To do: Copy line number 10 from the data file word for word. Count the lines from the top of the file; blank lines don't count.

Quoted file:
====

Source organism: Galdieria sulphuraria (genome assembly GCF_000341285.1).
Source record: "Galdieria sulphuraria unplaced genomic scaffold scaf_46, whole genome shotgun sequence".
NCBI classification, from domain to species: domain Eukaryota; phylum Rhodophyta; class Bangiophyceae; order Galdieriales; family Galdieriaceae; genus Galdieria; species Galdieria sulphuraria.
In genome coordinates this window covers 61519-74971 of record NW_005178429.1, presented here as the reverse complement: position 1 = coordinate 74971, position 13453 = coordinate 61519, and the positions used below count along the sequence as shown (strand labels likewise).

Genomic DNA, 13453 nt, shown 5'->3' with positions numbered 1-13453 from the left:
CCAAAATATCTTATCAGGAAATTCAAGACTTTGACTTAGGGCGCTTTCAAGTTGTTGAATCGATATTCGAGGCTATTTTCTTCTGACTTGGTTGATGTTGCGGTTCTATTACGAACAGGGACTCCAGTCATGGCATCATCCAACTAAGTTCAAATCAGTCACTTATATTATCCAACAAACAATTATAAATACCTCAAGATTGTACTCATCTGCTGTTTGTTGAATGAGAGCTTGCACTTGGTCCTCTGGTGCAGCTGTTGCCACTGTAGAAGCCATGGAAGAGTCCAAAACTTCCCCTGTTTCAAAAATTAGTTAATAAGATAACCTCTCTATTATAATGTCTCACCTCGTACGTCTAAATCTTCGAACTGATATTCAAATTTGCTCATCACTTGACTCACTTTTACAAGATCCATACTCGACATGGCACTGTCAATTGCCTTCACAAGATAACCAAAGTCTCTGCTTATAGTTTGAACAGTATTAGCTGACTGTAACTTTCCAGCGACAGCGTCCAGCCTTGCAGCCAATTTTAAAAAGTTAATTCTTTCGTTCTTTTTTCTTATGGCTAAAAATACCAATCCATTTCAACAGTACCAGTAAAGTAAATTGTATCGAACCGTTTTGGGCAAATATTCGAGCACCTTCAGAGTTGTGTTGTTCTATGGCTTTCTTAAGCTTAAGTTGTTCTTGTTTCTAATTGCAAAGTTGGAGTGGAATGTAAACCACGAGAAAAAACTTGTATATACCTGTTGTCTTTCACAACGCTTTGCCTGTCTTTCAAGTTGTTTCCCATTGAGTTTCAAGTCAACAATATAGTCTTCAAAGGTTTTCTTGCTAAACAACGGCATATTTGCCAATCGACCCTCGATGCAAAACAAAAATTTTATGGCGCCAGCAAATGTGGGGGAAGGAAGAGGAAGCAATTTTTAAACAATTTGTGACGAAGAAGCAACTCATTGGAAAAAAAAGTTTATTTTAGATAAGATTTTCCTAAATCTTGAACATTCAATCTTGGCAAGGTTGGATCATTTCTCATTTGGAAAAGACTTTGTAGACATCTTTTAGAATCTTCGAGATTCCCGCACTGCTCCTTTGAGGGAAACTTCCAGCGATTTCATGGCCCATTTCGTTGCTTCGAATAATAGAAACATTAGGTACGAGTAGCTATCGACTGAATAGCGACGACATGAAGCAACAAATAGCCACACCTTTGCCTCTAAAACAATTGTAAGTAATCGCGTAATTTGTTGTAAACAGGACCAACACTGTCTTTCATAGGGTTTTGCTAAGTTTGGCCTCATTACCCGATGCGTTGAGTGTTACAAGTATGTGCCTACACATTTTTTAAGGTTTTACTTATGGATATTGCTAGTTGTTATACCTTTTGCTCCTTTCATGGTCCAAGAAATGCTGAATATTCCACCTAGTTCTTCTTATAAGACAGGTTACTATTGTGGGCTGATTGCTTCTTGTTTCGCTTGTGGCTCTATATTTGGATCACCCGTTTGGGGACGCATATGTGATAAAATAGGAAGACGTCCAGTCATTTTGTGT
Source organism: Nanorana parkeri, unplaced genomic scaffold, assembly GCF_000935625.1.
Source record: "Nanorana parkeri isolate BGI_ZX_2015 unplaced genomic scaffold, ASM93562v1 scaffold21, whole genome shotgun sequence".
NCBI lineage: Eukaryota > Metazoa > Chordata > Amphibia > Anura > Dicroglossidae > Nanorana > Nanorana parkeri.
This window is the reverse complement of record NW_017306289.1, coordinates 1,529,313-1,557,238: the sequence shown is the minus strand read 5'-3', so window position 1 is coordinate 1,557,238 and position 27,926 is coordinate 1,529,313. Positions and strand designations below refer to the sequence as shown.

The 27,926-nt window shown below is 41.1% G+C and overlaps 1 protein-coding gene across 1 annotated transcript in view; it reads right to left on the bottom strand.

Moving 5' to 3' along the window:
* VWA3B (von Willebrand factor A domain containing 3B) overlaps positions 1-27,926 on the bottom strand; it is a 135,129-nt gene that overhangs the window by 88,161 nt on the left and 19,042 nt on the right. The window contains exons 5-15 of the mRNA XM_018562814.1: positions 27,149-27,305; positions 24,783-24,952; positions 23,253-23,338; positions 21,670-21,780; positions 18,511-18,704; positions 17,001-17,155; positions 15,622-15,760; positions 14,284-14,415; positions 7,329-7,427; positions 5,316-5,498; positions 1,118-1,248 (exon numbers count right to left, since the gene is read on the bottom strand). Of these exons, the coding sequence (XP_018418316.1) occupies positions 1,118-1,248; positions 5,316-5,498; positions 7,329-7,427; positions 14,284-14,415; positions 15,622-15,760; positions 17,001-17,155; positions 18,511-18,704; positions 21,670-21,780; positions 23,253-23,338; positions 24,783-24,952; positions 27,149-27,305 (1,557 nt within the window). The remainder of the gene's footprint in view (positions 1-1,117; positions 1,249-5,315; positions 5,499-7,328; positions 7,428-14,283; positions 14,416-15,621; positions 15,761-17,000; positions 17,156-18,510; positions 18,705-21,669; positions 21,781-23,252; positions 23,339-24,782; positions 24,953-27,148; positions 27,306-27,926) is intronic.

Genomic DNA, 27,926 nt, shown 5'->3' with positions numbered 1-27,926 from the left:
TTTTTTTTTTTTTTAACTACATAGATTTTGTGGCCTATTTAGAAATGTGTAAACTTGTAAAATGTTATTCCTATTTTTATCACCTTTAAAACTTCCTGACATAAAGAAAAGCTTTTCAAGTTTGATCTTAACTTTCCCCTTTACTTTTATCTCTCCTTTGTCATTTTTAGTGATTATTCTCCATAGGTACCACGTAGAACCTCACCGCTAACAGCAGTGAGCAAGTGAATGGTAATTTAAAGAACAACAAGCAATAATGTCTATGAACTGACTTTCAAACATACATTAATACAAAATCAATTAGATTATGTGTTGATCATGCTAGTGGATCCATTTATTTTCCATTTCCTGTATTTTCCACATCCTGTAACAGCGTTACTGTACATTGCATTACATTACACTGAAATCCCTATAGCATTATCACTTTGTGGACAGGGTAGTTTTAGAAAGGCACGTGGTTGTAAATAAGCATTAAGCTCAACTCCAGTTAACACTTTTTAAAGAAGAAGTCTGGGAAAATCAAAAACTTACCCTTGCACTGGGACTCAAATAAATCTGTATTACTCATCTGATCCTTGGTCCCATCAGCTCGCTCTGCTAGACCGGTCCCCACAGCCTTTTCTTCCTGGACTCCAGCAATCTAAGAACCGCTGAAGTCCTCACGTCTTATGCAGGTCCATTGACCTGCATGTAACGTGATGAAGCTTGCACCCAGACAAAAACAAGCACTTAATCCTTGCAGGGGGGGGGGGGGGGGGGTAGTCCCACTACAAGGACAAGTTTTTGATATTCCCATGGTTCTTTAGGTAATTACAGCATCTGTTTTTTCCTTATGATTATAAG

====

This window is the reverse complement of record NW_017306289.1, coordinates 1,529,313-1,557,238: the sequence shown is the minus strand read 5'-3', so window position 1 is coordinate 1,557,238 and position 27,926 is coordinate 1,529,313. Positions and strand designations below refer to the sequence as shown.